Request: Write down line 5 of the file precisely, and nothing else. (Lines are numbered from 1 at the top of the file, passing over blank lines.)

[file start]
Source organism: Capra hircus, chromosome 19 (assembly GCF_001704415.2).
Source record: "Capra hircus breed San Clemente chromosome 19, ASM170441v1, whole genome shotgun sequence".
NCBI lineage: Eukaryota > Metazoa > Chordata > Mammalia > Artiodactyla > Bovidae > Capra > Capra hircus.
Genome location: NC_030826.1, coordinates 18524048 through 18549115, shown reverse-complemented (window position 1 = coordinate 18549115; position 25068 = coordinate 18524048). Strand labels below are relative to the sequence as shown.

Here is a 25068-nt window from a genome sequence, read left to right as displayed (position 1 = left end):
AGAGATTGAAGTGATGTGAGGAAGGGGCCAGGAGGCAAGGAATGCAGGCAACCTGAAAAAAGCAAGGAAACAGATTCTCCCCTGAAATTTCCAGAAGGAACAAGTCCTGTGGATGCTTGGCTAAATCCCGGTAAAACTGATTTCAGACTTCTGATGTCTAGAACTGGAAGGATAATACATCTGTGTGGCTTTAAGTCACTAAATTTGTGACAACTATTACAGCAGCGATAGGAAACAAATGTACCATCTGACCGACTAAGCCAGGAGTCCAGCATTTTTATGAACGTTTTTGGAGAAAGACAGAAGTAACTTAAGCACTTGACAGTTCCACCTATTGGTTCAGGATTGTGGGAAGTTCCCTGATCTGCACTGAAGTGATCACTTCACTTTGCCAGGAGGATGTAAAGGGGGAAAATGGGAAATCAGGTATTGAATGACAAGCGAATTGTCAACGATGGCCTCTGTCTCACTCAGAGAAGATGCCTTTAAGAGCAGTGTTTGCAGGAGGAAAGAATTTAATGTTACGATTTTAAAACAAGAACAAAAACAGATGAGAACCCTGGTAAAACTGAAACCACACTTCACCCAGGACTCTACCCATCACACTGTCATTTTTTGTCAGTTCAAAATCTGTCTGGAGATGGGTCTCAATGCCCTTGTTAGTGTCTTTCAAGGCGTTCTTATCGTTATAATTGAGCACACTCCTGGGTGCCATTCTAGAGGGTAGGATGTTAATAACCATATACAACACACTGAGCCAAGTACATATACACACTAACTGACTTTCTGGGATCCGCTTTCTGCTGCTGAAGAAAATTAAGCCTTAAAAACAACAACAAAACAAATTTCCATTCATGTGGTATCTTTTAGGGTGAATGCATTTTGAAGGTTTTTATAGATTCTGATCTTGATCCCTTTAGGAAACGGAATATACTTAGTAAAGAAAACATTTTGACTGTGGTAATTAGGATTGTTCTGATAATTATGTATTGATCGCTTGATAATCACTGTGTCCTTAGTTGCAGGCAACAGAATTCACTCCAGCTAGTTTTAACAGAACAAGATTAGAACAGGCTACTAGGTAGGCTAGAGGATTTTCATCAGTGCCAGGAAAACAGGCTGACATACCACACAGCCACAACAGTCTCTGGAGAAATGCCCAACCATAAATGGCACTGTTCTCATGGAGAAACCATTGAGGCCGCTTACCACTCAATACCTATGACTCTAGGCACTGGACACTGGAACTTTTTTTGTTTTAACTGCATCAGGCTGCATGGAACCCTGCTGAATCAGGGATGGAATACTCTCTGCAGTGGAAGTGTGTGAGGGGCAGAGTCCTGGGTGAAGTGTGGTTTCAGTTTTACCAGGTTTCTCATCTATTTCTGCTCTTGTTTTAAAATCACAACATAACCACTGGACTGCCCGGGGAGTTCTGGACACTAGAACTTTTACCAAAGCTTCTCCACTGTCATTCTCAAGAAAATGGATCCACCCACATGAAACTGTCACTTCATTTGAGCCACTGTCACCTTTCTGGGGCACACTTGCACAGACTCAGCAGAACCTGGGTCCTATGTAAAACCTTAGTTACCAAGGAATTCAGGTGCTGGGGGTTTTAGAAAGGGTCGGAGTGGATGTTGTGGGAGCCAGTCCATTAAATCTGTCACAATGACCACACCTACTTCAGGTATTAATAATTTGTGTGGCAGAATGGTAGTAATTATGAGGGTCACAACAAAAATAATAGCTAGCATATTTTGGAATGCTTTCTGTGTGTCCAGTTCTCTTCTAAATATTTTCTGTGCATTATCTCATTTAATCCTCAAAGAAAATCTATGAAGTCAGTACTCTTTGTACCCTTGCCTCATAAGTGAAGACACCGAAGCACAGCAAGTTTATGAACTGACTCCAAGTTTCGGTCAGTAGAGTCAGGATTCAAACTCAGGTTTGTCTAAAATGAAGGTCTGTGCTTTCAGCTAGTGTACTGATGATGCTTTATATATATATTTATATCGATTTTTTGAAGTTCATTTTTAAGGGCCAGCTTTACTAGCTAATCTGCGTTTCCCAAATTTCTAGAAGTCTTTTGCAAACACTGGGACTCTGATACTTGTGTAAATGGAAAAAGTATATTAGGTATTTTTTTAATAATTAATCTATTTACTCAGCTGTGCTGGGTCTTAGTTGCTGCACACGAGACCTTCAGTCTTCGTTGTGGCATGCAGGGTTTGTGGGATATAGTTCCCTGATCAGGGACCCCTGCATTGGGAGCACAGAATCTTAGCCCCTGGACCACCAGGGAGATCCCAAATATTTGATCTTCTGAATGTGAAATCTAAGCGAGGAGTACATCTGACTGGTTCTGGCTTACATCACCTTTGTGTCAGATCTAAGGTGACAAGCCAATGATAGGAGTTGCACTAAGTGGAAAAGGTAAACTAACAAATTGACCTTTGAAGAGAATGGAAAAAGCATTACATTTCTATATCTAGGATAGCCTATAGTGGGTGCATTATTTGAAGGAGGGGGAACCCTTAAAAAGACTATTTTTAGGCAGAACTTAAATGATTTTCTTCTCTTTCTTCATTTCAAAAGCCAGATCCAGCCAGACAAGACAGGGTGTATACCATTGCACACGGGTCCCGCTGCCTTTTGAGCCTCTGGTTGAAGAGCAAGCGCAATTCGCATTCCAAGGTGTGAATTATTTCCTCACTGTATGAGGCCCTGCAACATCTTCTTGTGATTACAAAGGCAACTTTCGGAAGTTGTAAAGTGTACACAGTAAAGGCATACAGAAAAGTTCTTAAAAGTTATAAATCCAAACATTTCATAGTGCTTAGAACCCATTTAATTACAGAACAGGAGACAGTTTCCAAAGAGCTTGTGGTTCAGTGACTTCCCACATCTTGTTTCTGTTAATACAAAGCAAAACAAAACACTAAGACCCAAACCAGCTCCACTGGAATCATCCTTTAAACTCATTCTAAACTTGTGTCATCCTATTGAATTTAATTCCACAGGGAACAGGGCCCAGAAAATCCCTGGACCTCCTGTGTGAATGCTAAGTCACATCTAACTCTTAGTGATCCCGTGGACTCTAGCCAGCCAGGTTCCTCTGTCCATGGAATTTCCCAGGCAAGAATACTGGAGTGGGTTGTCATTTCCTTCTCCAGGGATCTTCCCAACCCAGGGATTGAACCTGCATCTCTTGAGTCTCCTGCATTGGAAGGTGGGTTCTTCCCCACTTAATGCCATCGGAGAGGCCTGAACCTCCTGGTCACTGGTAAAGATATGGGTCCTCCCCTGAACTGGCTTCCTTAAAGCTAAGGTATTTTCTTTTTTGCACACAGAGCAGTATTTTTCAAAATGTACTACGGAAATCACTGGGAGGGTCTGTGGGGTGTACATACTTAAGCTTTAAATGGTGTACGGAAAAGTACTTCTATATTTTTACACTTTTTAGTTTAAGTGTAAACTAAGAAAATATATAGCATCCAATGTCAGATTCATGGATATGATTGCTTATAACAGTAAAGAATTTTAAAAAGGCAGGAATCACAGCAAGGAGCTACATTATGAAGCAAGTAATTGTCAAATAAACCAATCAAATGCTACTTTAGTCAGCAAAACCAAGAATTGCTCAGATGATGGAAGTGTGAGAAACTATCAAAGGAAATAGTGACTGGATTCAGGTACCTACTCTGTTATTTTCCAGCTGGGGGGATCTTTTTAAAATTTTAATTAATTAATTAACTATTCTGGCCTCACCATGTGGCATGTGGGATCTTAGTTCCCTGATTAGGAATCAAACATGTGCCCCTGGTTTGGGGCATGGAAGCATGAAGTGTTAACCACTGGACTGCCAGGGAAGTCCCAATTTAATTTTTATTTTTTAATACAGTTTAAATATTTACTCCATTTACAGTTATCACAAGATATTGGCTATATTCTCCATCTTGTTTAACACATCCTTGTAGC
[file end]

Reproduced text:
Here is a 25068-nt window from a genome sequence, read left to right as displayed (position 1 = left end):